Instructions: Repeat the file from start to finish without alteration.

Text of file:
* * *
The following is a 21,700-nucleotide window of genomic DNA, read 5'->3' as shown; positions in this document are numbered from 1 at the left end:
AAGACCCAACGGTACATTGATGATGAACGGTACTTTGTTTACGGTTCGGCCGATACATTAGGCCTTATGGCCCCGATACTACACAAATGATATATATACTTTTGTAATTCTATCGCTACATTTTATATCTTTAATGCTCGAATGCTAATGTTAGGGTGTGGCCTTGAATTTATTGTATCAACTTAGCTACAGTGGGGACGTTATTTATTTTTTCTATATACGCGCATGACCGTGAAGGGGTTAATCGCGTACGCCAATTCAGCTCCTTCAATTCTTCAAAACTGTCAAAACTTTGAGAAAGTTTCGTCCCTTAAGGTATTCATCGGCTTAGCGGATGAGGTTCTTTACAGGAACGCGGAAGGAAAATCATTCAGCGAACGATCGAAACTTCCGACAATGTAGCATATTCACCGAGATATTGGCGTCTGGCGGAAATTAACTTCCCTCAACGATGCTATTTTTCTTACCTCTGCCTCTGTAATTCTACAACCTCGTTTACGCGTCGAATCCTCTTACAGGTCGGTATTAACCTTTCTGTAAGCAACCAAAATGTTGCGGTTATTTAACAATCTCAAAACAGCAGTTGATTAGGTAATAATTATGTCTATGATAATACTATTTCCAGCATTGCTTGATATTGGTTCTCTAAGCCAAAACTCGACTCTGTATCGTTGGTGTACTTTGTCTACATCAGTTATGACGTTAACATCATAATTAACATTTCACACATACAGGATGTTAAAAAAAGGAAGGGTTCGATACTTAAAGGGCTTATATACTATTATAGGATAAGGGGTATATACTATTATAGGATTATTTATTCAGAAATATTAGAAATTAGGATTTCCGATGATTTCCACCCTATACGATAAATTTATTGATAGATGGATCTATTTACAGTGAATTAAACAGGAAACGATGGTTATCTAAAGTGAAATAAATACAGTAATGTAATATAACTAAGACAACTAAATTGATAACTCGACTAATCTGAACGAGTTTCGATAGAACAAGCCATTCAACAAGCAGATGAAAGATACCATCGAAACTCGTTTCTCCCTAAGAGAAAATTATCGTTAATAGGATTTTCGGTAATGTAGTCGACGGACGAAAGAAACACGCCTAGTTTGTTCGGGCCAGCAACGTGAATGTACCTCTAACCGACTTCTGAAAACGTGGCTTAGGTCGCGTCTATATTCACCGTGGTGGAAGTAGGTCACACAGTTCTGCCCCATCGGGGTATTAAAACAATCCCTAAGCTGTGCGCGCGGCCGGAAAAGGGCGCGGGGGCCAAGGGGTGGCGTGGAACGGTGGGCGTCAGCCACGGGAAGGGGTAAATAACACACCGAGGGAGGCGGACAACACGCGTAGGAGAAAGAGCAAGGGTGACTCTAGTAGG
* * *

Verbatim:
The following is a 21,700-nucleotide window of genomic DNA, read 5'->3' as shown; positions in this document are numbered from 1 at the left end:
AAGACCCAACGGTACATTGATGATGAACGGTACTTTGTTTACGGTTCGGCCGATACATTAGGCCTTATGGCCCCGATACTACACAAATGATATATATACTTTTGTAATTCTATCGCTACATTTTATATCTTTAATGCTCGAATGCTAATGTTAGGGTGTGGCCTTGAATTTATTGTATCAACTTAGCTACAGTGGGGACGTTATTTATTTTTTCTATATACGCGCATGACCGTGAAGGGGTTAATCGCGTACGCCAATTCAGCTCCTTCAATTCTTCAAAACTGTCAAAACTTTGAGAAAGTTTCGTCCCTTAAGGTATTCATCGGCTTAGCGGATGAGGTTCTTTACAGGAACGCGGAAGGAAAATCATTCAGCGAACGATCGAAACTTCCGACAATGTAGCATATTCACCGAGATATTGGCGTCTGGCGGAAATTAACTTCCCTCAACGATGCTATTTTTCTTACCTCTGCCTCTGTAATTCTACAACCTCGTTTACGCGTCGAATCCTCTTACAGGTCGGTATTAACCTTTCTGTAAGCAACCAAAATGTTGCGGTTATTTAACAATCTCAAAACAGCAGTTGATTAGGTAATAATTATGTCTATGATAATACTATTTCCAGCATTGCTTGATATTGGTTCTCTAAGCCAAAACTCGACTCTGTATCGTTGGTGTACTTTGTCTACATCAGTTATGACGTTAACATCATAATTAACATTTCACACATACAGGATGTTAAAAAAAGGAAGGGTTCGATACTTAAAGGGCTTATATACTATTATAGGATAAGGGGTATATACTATTATAGGATTATTTATTCAGAAATATTAGAAATTAGGATTTCCGATGATTTCCACCCTATACGATAAATTTATTGATAGATGGATCTATTTACAGTGAATTAAACAGGAAACGATGGTTATCTAAAGTGAAATAAATACAGTAATGTAATATAACTAAGACAACTAAATTGATAACTCGACTAATCTGAACGAGTTTCGATAGAACAAGCCATTCAACAAGCAGATGAAAGATACCATCGAAACTCGTTTCTCCCTAAGAGAAAATTATCGTTAATAGGATTTTCGGTAATGTAGTCGACGGACGAAAGAAACACGCCTAGTTTGTTCGGGCCAGCAACGTGAATGTACCTCTAACCGACTTCTGAAAACGTGGCTTAGGTCGCGTCTATATTCACCGTGGTGGAAGTAGGTCACACAGTTCTGCCCCATCGGGGTATTAAAACAATCCCTAAGCTGTGCGCGCGGCCGGAAAAGGGCGCGGGGGCCAAGGGGTGGCGTGGAACGGTGGGCGTCAGCCACGGGAAGGGGTAAATAACACACCGAGGGAGGCGGACAACACGCGTAGGAGAAAGAGCAAGGGTGACTCTAGTAGG